Transparency News, 12/6/2022


December 6, 2022

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state & local news stories


VCOG is seeking nominations for its open government awards for citizens, press and government.
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A judge on Monday declined to dismiss a lawsuit claiming Virginia’s ban on slots-like skill machines violates free speech and indicated a state senator’s involvement in the case means it won’t go to trial until after the 2023 General Assembly session is over. At a hearing Monday morning in Greensville County Circuit Court, Judge Louis Lerner also rejected a claim the General Assembly violated the Virginia Constitution by quietly adding legislation to the most recent state budget that sought to reinforce the purported illegality of the machines that have proliferated in Virginia convenience stores, truck stops and sports bars. Lerner said he had serious concerns about the argument but ultimately concluded it wasn’t the court’s role to try to force the General Assembly to legislate in the open. “Government at any level should not be doing business in the dark,” Lerner said from the bench. “But once again, I’m not going to peek into that closet.”
Virginia Mercury

The Youngkin administration has posted an opening for a “chief procurement officer” and has commissioned a nearly $2 million consultant’s study to come up with recommendations for changing the way state officials buy things. The job posting says the new chief procurement officer is needed to implement recommendations that are to come through that nearly $2 million study by the Boston Consulting Group, an international management consultant firm. In its contract, Boston Consulting said its first look at state spending as it was putting together its proposal for the state showed Virginia could save as much as $900 million a year, roughly 10% of the state’s discretionary spending in fiscal year 2021. The state’s total general fund spending that year was budgeted at nearly $48 billion, so the savings would have reduced the call on taxpayers’ money by just under 2%. While the contract included sections detailing where Boston Consulting found state expenses could be cut, these were blacked out in the copy the state provided in response to a Richmond Times-Dispatch Freedom of Information Act request, on the grounds that the state spending data was proprietary information belong to the Boston Consulting. The Department of General Services, which formally signed the contract, did not reply when asked how state spending data could be considered as belonging to a private firm or as a trade secret of that firm.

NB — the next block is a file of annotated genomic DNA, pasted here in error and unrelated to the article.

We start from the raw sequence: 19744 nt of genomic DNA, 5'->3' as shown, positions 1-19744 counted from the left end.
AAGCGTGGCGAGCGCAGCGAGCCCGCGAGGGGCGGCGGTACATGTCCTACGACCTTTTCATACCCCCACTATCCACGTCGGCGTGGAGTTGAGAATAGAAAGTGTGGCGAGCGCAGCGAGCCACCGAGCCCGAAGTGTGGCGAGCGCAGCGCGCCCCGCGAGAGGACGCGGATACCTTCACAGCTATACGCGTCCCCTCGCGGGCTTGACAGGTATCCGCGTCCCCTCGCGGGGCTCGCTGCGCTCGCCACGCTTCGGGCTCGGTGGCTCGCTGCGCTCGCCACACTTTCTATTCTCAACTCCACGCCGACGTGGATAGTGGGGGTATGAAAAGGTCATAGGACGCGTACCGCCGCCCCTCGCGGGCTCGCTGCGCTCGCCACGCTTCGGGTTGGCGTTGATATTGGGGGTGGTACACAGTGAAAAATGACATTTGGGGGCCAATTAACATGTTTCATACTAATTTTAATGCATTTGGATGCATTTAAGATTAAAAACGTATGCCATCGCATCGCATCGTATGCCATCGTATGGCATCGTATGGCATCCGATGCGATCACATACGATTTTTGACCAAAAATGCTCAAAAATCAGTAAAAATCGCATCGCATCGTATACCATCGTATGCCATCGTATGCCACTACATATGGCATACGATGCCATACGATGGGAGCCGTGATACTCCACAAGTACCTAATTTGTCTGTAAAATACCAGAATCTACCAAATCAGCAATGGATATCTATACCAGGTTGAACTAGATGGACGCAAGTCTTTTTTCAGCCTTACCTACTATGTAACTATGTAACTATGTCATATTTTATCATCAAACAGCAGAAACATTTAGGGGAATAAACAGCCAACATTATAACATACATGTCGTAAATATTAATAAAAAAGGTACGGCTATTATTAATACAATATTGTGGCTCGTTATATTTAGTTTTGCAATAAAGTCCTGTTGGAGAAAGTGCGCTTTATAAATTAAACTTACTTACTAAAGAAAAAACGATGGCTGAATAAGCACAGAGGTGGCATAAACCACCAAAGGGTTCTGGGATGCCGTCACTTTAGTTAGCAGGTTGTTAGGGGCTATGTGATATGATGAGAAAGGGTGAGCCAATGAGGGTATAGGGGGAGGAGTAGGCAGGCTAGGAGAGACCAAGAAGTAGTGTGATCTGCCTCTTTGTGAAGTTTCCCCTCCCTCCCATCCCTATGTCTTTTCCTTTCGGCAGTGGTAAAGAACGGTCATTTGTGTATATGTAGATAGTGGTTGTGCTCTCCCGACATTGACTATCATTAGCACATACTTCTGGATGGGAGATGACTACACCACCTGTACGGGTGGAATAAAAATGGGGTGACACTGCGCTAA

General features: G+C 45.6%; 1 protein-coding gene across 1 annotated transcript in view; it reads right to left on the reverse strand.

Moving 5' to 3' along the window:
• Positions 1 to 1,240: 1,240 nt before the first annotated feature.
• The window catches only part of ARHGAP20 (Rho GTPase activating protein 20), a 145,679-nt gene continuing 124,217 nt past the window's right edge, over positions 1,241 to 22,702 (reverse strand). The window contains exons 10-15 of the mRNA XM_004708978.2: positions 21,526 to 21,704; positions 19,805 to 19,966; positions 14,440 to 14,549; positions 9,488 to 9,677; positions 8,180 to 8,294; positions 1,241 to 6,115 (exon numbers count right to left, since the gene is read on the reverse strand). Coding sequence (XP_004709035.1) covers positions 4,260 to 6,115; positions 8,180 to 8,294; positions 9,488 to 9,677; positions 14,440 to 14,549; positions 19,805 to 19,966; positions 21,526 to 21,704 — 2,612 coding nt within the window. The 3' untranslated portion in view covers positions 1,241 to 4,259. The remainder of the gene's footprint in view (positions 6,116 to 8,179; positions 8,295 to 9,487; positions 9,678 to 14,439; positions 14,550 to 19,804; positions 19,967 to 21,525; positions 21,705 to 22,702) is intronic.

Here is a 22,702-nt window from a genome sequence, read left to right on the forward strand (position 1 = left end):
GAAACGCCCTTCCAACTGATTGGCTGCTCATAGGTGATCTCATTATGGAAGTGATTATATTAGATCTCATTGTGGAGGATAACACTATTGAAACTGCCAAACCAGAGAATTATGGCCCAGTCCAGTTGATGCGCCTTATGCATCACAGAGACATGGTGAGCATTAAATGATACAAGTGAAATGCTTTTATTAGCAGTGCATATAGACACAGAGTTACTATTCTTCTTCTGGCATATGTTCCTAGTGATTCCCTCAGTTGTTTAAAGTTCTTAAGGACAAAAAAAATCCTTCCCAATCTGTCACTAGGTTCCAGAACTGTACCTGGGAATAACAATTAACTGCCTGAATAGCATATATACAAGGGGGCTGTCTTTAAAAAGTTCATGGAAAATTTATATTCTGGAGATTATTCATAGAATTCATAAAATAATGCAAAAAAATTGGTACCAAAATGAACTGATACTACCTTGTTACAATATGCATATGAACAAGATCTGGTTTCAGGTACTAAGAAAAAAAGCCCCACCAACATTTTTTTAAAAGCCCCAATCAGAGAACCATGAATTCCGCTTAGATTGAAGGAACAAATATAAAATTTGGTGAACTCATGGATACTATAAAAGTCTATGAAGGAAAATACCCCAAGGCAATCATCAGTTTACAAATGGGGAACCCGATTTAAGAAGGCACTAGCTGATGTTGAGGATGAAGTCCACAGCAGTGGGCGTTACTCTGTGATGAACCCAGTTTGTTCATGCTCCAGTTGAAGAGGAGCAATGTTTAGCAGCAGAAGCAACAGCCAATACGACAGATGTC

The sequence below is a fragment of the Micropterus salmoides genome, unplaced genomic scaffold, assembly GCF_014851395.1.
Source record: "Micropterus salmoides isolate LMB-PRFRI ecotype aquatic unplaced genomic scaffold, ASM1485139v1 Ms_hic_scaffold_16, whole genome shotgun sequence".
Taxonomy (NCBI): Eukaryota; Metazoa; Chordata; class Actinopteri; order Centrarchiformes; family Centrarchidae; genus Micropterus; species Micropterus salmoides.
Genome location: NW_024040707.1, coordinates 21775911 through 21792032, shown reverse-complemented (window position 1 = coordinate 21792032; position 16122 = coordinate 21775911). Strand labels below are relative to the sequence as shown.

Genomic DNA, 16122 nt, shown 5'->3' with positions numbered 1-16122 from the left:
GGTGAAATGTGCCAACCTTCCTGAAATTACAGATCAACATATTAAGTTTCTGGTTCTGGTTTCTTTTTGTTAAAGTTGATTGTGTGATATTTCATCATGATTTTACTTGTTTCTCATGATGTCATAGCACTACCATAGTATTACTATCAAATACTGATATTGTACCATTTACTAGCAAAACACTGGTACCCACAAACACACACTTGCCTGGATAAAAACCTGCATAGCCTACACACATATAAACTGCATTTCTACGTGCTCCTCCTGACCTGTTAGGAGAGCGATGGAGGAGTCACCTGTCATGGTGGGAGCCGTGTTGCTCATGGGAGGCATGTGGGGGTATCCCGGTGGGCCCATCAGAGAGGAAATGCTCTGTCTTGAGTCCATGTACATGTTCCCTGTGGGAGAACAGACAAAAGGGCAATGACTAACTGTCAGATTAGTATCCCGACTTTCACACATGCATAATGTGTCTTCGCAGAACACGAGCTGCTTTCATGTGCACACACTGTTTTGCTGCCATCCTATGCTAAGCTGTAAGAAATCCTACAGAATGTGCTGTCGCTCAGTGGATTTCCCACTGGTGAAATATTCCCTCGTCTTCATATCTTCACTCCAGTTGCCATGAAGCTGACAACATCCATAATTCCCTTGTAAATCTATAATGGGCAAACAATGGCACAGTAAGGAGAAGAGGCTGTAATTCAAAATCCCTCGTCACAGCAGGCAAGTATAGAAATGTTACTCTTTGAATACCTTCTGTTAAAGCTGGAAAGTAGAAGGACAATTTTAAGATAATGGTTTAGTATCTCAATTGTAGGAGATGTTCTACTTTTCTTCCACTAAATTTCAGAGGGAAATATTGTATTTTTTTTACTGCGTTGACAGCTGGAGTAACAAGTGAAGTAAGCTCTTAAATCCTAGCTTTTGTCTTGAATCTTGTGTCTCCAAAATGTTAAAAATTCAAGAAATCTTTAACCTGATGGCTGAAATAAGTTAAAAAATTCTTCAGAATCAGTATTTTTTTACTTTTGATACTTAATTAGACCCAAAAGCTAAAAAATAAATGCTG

Richmond Times-Dispatch

A special grand jury convened at the request of Virginia Gov. Glenn Youngkin has issued a scathing report against a northern Virginia school system accusing it of mishandling a student who sexually assaulted classmates at two different high schools last year. The grand jury report accuses the Loudoun County Public Schools superintendent of lying to the public to cover up what occurred, and authorities of ignoring multiple warning signs that could have prevented an assault.
Associated Press

A former political consultant for ex-U.S. Rep. Scott Taylor avoided prison Monday at the Virginia Beach Circuit Court by pleading no contest to three misdemeanor charges of neglect of election duty. Robert “Rob” Catron received a three-year suspended sentence. He was ordered to pay court costs, $7,500 in fines and to maintain good behavior for the next 12 months. Catron, who now works at the Alcalde & Fay, a lobbying firm in Arlington, was facing 10 counts of making false statements and election fraud stemming from a petition scandal during Taylor’s 2018 campaign for a second term in Congress. Each count is a felony punishable by up to 10 years in prison.